We can plainly see that you did not take the good doctors advise.


John Rybczyk
09/08/16 #19908

What I plainly see from these many replies is that we are all falling apart! Admittedly, I did not suspect it of Morris as I always believed he was originally from the planet Krypton.


09/08/16 #19909

What do they know?

Rick Lingbloom
09/08/16 #19910

Better than discussing colonoscopies I guess!

Chris Ohana
09/08/16 #19912

I had AC joint repair ( a “Mumford procedure”) and rotator cuff repair on Jan 7. I was paddling (very tentatively) by the end of March.I can now swim, paddle without pain although I still have certain movements that make my shoulder angry. Some lingering weakness. It can take 9-12 months for full recovery but my surgery went really well and I have been back at all my favorite activities for quite a while. Lifting a martini glass came back very quickly.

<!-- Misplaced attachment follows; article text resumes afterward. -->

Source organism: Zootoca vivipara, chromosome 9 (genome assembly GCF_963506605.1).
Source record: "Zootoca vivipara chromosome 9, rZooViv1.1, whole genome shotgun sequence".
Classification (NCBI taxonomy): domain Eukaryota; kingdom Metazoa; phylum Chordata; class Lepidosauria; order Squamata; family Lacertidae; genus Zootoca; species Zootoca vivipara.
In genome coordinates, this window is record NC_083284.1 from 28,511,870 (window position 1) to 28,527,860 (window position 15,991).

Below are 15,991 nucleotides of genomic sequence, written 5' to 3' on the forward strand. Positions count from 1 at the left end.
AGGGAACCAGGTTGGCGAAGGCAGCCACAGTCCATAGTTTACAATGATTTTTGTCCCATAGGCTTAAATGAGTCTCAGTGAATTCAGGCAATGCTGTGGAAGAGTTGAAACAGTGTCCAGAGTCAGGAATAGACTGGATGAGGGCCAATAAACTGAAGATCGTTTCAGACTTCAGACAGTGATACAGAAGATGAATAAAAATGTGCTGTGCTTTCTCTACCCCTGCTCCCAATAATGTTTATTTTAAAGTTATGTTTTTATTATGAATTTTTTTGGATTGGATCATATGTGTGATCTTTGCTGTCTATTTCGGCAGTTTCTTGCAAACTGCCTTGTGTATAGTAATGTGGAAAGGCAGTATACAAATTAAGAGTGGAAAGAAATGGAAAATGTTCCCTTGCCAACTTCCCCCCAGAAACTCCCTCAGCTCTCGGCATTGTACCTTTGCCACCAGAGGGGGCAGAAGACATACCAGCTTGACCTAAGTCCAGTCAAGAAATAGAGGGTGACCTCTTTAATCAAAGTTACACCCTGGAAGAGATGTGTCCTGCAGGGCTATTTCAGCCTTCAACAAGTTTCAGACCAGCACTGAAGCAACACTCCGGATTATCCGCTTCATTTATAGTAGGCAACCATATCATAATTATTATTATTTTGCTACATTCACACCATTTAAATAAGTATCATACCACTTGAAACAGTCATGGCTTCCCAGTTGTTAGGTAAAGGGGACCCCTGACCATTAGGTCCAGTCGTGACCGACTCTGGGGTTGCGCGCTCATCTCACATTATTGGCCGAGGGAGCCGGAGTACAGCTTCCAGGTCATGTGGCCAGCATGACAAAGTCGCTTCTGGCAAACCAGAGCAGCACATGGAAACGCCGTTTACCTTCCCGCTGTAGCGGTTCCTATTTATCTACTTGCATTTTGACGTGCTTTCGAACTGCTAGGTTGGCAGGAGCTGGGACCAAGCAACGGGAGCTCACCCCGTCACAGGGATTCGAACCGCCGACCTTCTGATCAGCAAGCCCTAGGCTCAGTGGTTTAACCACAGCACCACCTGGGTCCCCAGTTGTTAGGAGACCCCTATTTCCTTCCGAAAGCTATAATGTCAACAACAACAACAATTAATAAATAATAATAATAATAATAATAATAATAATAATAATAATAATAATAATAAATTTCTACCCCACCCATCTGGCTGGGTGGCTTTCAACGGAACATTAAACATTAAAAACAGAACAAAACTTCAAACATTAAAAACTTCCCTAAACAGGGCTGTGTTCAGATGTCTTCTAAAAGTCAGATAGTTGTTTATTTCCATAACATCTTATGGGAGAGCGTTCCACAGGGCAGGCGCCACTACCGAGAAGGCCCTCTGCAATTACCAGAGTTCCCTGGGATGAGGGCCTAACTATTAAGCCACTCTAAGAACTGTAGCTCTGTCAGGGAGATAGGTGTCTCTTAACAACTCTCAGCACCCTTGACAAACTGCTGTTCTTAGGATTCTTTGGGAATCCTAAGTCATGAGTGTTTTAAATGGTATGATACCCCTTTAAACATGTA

I sent you a private message with more detail but the basic comment is to get a second opinion, preferably from a shoulder specialist. It is a tricky joint. I recommend Dr Peterson in Seattle. Ted Molaski is a great contact as a physical therapist but he can be hard to schedule.


If you have a strong stomach, these two videos give you a sense of what will happen. This is why you need a second opinion:

Rotator Cuff Repair Surgery | Ohio State Sports Medicine

Arthroscopic Distal Clavicle Resection (Mumford Procedure)

09/15/16 #19931

Go with Oswins diagnosis. He is excellent, trust him. He called off a scheduled surgery for me for a 50% rupture of the distal biceps tendon, and hit it right; if he has to go in, he will also hit it right.